Everything begins in my sketchbook where I scribble ideas and develop characters. Once I have established a particular look, I create a small dummy, about half size, to keep a consistency and flow throughout the story. After approval of rough sketches, I begin my final art process.

My technique is linocut, which is a form of relief printmaking similar to woodcut. The medium is linoleum, just like the flooring material but without the finish. With relief printing you carve away the bits you don’t want and whatever is left will be the image that is rolled with ink and printed on paper. I have a table-top press for smaller images and use an old fashioned burnisher and lots of muscle for larger pieces. The black and white print is then scanned and colored in Photoshop.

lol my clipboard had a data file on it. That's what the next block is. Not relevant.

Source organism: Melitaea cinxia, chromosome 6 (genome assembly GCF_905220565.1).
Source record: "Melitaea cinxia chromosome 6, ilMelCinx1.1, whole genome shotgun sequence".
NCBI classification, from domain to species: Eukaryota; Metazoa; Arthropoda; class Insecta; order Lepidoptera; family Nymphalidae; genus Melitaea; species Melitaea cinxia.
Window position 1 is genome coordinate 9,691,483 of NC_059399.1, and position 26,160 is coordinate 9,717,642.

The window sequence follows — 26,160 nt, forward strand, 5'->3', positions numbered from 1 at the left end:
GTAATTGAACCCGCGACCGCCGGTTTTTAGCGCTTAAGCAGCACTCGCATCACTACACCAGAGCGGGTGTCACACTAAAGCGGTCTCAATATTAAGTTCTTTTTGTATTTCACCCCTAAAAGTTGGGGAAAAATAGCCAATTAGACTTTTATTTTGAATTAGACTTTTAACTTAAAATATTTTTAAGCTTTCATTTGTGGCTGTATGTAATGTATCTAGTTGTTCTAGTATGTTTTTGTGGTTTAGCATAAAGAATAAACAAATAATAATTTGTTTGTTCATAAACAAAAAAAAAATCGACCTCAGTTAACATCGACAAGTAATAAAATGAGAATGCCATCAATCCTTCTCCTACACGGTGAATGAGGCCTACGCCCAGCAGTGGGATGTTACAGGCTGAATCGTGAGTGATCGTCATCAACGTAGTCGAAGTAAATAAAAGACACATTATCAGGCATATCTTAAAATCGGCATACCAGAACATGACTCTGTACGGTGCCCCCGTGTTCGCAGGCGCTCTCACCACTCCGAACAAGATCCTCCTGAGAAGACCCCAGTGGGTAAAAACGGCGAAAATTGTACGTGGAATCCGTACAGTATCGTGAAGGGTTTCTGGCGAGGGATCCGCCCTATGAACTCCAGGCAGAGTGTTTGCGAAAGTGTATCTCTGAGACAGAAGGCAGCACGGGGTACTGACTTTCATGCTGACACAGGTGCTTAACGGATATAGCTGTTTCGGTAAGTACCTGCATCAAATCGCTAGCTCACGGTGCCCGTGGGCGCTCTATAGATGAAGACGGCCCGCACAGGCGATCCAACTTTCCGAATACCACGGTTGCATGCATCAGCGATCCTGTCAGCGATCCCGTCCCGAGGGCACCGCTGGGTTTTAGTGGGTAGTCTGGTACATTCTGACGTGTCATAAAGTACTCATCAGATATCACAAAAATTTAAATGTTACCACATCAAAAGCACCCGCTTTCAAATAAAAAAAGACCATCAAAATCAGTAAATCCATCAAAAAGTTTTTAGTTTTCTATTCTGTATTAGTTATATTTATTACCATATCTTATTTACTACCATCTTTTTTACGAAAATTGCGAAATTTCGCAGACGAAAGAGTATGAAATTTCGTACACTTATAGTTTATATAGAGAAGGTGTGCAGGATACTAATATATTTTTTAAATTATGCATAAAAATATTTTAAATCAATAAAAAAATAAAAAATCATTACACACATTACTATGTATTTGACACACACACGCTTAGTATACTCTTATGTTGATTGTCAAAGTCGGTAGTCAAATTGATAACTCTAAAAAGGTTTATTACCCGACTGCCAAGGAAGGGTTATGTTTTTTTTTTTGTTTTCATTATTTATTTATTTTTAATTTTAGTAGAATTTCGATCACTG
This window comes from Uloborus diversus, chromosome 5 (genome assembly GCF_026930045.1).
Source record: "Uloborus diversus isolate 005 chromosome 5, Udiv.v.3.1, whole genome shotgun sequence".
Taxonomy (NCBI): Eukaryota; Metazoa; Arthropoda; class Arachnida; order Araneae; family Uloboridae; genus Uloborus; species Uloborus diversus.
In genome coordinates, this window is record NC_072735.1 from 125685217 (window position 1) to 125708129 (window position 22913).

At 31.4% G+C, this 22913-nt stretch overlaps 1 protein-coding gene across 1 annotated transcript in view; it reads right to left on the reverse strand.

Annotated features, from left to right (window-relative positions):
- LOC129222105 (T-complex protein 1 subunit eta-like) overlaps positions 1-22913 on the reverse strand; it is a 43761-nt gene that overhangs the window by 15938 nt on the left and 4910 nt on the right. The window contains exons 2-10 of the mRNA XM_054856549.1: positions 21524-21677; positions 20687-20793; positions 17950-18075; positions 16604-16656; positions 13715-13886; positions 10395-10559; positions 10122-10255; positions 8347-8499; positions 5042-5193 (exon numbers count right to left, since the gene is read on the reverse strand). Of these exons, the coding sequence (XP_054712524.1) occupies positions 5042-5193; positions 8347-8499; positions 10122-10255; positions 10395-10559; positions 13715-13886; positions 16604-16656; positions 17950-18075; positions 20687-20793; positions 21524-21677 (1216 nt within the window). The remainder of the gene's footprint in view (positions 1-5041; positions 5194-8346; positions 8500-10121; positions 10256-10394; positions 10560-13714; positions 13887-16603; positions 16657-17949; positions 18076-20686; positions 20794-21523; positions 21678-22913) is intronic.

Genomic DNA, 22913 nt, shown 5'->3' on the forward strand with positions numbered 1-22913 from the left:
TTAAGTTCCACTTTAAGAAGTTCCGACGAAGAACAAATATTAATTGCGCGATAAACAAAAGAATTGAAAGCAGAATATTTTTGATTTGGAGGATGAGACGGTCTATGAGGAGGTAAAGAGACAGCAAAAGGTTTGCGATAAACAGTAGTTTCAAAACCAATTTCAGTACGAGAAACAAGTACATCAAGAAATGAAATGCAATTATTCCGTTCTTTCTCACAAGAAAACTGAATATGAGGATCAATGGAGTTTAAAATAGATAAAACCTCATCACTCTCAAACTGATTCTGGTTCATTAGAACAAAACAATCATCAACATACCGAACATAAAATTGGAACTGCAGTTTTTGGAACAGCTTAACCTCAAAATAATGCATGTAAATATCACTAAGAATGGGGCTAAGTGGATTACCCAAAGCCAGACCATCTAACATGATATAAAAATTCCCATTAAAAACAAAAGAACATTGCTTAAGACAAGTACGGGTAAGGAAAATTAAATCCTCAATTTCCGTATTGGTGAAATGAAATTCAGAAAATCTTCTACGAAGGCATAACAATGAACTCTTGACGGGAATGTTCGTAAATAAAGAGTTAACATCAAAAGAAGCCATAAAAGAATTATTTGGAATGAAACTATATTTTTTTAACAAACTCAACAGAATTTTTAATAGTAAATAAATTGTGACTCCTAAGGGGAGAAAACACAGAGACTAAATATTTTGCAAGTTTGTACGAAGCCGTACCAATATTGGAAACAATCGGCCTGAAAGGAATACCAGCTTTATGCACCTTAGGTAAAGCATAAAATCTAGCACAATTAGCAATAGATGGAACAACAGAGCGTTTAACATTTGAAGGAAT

How is Linocut Art Used Commercially?

Linocut art can be used in pretty much all the same ways as more traditional illustration methods. My work has been applied to all kinds of commercial products ranging from something as small as a flash drive to the children’s health-mobile that was wrapped in my art and driven all around Phoenix. I’ve had work in a TV commercial, on t-shirts, posters, signage, coffee mugs, shopping bags, pens, books, magazines and greeting cards.

 How did you come to start working in linocut?

I had another career before illustration, as a layout artist in retail advertising. This was the pre-digital era when dinosaurs roamed the earth. We designed and drew by hand every catalog, flyer and newspaper ad to create a guide or map for photographers, typographers and assembly artists. As digital technology took over, all of these positions eventually became amalgamated into one: the designer. While this change was occurring in the industry, I felt the need for a personal change and began looking around for a creative outlet. My husband introduced me to linocut and I fell in love with printmaking, a love affair that continues to this day. A friend saw my work and suggested I turn it into an illustration style. I took her advice and never looked back.